It’s a discrepancy that has dogged geochemists for years – when researchers bring rocks back to the lab and measure how quickly they dissolve, the numbers don’t match what they can see happening in the field.
In fact, it’s an order of magnitude of six – rocks dissolve one million times faster in the lab than they do in the natural environment, said Alexis Navarre-Sitchler, associate professor of geology and geological engineering at Colorado School of Mines.
“My current working hypothesis is that when we take rocks from the field, we crush them up and put them in a beaker, so all of the surface area of the mineral is exposed. You don’t have the same pore structure as you would in the field and the mineral is being bathed in water that’s constantly being refreshed,” Navarre-Sitchler said. “Think about it like a block of salt – if you want to dissolve all the salt, you’ll be able to do it much faster if you crush it up than if you just put the whole block into the water.”
“How the water actually flows through the rocks and that heterogeneity, the way the water gets through the rock, what those paths look like, how fast the water is moving might be responsible for this long-standing discrepancy between what we do in the lab and what we see in the field,” she said.
Navarre-Sitchler has been awarded just shy of $600,000 in funding from the U.S. Department of Energy’s Office of Basic Energy Sciences to take a new approach to that question. With the help of fellow Mines professors Jeff Squier and Brian Gorman, Sitchler will be using femtosecond lasers to develop small-scale experimental devices where researchers can gain understanding – on the individual pore level – of the flow of water and dissolution of minerals in rocks.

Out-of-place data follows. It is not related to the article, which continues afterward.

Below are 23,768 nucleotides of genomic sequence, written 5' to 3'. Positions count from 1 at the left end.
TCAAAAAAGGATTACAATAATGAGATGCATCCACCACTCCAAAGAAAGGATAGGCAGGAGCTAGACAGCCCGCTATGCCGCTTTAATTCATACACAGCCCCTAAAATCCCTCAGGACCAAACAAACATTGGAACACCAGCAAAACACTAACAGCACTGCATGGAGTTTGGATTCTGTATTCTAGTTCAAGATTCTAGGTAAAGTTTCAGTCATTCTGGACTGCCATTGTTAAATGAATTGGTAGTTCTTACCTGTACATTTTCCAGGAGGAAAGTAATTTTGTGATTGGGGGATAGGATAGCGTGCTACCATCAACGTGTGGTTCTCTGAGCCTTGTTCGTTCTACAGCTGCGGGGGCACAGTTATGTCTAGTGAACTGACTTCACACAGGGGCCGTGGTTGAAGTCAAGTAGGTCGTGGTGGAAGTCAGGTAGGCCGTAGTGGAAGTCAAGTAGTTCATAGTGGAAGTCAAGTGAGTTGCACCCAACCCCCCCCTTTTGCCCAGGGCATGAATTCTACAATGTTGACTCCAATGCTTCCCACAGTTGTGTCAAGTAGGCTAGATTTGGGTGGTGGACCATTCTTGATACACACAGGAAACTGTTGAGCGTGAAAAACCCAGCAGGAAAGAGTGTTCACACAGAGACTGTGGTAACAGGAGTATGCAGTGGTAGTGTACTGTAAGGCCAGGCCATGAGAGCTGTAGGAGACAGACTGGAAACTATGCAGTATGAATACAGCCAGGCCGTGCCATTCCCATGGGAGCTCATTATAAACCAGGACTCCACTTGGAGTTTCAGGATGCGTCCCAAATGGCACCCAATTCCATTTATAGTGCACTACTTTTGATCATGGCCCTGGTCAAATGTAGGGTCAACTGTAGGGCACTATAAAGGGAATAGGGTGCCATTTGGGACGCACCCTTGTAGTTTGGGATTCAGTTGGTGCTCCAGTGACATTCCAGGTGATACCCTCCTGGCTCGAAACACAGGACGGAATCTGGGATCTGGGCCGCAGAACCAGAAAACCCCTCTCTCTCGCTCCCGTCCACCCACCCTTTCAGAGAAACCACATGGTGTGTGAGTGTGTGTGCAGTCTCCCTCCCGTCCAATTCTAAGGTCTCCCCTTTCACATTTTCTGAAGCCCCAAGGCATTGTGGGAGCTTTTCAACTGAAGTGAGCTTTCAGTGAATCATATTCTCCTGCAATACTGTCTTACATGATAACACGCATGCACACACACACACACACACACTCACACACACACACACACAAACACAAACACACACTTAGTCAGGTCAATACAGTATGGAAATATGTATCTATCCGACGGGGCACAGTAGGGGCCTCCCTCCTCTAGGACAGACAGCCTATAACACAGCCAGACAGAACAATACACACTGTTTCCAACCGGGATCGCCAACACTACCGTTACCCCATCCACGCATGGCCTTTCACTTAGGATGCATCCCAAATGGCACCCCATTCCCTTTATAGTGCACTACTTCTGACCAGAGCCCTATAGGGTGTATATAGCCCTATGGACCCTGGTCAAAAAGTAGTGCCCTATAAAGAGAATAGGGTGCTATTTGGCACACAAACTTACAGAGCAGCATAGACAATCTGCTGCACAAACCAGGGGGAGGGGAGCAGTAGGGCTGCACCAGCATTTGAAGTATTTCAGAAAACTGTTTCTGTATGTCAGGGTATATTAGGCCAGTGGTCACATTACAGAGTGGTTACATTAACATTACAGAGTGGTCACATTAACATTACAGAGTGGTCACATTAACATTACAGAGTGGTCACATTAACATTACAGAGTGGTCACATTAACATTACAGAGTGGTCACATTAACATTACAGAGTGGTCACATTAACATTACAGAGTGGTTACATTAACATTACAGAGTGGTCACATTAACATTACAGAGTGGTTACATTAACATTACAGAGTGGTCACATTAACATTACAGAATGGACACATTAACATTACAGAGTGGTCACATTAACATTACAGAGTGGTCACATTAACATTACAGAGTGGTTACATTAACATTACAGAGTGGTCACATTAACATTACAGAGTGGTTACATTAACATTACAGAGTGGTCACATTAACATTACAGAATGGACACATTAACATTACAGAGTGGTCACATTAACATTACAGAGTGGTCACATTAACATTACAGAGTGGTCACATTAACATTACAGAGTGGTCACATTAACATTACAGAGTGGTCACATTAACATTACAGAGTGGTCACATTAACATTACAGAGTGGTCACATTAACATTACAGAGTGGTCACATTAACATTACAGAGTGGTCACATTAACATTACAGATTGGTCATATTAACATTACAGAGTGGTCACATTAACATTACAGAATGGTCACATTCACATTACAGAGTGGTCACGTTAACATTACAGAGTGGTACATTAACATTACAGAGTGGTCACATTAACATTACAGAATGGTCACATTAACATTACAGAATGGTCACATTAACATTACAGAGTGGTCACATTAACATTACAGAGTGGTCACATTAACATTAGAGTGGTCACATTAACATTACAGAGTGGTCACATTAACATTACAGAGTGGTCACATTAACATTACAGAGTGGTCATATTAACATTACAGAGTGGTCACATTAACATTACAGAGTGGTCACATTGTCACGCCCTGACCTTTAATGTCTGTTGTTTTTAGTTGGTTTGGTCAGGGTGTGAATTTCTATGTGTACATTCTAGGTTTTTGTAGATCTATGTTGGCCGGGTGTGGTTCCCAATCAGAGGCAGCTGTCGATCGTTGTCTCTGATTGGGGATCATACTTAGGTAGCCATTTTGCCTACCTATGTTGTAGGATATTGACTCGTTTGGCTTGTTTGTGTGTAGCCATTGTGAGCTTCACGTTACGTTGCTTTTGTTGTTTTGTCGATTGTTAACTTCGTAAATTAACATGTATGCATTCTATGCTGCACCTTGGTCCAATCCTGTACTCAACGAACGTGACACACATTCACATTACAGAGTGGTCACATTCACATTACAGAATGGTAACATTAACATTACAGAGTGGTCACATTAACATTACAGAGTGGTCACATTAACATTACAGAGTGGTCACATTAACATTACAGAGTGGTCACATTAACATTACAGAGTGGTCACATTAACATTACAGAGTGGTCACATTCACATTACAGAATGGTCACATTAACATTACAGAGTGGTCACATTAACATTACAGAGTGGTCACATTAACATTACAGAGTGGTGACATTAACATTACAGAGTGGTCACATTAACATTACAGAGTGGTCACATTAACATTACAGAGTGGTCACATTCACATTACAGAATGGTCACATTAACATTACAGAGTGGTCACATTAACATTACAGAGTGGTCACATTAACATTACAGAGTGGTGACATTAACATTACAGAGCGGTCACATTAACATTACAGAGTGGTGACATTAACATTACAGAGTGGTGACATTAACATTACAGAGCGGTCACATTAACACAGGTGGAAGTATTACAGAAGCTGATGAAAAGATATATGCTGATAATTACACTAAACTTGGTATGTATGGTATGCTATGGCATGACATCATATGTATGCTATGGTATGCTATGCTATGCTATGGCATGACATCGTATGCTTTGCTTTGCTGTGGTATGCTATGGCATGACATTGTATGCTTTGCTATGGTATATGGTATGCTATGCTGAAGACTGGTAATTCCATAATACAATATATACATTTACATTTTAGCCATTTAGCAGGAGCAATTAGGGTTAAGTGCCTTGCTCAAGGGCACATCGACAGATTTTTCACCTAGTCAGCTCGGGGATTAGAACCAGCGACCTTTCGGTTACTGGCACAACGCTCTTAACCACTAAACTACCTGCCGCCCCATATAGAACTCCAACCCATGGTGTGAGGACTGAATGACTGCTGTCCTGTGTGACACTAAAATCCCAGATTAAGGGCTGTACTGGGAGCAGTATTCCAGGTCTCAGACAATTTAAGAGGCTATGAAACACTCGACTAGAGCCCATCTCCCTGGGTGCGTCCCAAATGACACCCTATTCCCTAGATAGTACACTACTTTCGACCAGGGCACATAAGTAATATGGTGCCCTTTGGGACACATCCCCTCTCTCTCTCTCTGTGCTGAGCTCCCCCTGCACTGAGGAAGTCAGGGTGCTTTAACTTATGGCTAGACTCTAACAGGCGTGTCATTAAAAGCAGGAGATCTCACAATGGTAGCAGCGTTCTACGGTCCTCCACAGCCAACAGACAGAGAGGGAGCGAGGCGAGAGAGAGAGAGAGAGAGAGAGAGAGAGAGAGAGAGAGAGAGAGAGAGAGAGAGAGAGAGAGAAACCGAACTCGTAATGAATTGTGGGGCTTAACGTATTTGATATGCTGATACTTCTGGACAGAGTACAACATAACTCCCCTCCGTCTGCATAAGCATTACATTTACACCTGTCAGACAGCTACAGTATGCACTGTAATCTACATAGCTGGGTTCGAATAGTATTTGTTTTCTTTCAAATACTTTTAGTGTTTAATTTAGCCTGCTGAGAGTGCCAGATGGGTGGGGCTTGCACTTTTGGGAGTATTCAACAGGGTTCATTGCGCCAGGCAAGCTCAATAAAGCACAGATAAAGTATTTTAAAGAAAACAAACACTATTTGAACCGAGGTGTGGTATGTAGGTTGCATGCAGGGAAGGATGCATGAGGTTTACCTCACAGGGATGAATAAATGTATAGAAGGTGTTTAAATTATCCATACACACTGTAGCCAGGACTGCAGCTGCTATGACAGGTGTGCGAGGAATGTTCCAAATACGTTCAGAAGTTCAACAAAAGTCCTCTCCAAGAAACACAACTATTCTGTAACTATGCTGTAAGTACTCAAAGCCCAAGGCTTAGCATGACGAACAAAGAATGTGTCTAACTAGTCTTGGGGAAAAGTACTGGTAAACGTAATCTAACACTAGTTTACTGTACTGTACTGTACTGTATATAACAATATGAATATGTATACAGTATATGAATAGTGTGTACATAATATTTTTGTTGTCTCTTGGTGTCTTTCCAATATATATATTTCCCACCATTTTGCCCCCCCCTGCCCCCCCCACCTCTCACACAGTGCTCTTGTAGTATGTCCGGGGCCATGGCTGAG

“We can’t go to a watershed and map all of the pores, where all the water is going. We don’t have X-ray glasses to do that or any technique that would allow us to go in and probe where the solutes are being formed and how fast,” Navarre-Sitchler said. “What we want to try to do is gain information about how this works in small-scale systems where we can see it, then we can take that information and project it out to large-scale systems where we can’t see it.”
How small is small scale? The thin wafers of rock will be just 1 centimeter by 2 centimeters in size, and the channels etched into the surface tens of micrometers wide.
Imaging will be done in a couple of ways, with normal light microscopes and a fluorescence technique that will allow researchers to map the chemistry of the water and how fast the water moves through the device via time-lapse photos.
“Rock weathering is part of the engine that drives the rock cycle. Weathering breaks rocks down so that soil can form and sediments or nutrients can be transported to the oceans,” Navarre-Sitchler said. “Knowing more about this important process helps us understanding how Earth’s near-surface environments evolve and how they will respond to perturbations in the future.”
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